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ERIC Number: ED203793
Record Type: RIE
Publication Date: 1981
Pages: 11
Abstractor: N/A
Reference Count: 0
An Observational Learning Procedure for Improving University Instruction.
Perry, Raymond P.; And Others
Observational learning is an extremely efficient, rapid training technique for the acquisition of complex behavior patterns in social situation. A modified observational learning (MOL) procedure was developed combining both modeling and microteaching techniques, with the observer serving as the model. The more similar the observer is to the model, the easier it should be for the observer to incorporate the new set of responses. The MOL model's most important modification to microteaching is that it does not exhibit inappropriate teaching behaviors, since negative models are less effective than positive models. This experiment investigated the MOL procedure in which it was predicted that students would rate MOL-trained lecturers as more effective teachers and learn more from them. Graduate students lectured to undergraduate students, who then rated each lecturer's teaching effectiveness and wrote a multiple-choice examination. Following pretesting two graduate student trainees received instruction in effective MOL teaching, while two controls received no instruction. Trainees and controls again lectured, after which students rated them and wrote the exam. Pretesting results indicated no significant differences between trainees and controls on student ratings and achievement. Posttest results showed a treatment by lecturer interaction in which the lecturer being more effective at pretesting derived most benefit from MOL training. These results suggest that individual differences may be an important consideration when developing teacher-training procedures. (Author/MSE)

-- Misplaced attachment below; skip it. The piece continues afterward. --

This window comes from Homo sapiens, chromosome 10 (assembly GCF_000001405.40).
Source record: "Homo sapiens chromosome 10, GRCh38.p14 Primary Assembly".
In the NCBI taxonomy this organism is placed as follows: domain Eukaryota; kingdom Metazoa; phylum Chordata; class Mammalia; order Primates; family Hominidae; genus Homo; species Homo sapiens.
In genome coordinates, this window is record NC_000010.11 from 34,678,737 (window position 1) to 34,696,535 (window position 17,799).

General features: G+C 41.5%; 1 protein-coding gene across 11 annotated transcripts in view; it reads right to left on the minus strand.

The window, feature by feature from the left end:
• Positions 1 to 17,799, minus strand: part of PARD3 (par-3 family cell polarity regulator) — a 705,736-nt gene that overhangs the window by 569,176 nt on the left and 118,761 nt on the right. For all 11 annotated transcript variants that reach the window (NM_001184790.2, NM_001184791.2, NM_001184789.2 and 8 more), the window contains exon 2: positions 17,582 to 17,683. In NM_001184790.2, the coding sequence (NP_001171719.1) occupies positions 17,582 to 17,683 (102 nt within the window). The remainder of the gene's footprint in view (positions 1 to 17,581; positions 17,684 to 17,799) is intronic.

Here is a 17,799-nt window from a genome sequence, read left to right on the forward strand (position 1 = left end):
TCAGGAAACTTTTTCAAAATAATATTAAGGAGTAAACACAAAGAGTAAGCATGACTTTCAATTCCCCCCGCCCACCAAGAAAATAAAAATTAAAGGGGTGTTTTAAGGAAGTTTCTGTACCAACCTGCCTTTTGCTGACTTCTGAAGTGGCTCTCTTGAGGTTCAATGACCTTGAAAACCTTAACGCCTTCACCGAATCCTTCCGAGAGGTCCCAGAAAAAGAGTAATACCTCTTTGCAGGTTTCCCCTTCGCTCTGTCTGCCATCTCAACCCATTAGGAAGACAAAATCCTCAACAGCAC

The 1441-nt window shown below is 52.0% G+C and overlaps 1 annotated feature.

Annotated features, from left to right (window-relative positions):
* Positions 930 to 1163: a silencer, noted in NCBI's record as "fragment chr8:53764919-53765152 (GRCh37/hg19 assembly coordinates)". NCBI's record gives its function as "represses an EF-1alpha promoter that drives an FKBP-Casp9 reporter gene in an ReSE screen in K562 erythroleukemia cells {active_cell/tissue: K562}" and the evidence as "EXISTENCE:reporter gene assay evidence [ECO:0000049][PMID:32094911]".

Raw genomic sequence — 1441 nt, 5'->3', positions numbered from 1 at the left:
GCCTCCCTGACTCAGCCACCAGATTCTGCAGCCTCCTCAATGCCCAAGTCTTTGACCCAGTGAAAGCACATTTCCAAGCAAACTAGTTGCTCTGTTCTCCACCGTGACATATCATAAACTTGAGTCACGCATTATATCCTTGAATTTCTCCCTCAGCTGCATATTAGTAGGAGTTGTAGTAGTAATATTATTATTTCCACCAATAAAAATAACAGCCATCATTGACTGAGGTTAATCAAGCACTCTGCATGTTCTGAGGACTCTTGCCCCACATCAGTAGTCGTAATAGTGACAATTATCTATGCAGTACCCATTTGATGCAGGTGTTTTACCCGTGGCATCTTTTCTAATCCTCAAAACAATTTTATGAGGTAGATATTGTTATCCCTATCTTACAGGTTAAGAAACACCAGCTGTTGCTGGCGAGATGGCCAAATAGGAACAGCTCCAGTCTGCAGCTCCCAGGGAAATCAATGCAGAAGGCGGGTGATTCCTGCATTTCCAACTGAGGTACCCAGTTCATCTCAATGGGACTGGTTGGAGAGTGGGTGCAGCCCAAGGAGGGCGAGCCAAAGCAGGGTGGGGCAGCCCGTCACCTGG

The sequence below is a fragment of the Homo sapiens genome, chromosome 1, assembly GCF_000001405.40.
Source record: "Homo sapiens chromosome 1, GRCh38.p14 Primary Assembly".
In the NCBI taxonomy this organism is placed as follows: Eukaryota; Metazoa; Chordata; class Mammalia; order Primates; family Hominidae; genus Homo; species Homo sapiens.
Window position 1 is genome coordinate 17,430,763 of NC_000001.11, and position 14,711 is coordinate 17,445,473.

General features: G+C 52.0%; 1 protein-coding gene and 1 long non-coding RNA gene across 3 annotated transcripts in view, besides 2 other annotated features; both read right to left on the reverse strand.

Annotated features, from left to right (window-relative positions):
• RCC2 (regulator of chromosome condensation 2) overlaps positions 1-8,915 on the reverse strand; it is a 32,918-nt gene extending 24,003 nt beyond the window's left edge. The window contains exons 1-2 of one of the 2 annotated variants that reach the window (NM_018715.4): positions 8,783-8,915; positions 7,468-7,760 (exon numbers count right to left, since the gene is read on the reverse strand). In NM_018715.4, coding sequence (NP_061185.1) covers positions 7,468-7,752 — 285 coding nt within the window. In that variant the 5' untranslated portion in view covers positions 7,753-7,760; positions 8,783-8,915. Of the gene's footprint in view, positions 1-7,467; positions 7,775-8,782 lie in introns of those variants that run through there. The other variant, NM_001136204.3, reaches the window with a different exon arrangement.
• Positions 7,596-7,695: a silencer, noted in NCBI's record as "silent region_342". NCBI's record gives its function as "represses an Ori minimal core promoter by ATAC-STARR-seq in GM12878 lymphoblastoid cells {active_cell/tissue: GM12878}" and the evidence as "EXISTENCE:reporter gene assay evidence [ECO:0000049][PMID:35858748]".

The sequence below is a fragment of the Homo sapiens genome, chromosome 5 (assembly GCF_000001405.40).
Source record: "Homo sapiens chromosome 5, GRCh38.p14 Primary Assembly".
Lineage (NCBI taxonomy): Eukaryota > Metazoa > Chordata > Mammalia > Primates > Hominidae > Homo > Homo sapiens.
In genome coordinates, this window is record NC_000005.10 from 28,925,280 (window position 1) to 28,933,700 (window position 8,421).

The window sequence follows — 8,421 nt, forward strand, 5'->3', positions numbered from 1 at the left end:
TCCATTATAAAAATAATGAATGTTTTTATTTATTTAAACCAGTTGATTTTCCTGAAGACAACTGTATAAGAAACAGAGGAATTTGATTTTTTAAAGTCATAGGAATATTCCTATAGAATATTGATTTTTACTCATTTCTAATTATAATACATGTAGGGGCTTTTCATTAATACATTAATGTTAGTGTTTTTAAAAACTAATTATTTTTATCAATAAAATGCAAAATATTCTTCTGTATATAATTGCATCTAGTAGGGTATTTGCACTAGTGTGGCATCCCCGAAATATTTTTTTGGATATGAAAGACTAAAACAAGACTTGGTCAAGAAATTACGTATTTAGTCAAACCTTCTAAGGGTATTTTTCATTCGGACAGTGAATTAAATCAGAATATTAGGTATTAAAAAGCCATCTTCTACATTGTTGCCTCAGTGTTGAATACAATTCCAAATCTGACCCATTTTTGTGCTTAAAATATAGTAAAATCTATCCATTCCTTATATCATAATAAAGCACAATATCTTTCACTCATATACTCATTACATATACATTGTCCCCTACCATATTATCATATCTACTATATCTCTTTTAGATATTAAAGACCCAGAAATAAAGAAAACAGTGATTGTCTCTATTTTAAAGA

Publication Type: Reports - Research
Education Level: N/A
Audience: N/A
Language: English
Sponsor: N/A
Authoring Institution: N/A
Identifiers: N/A
Note: Occasional light print.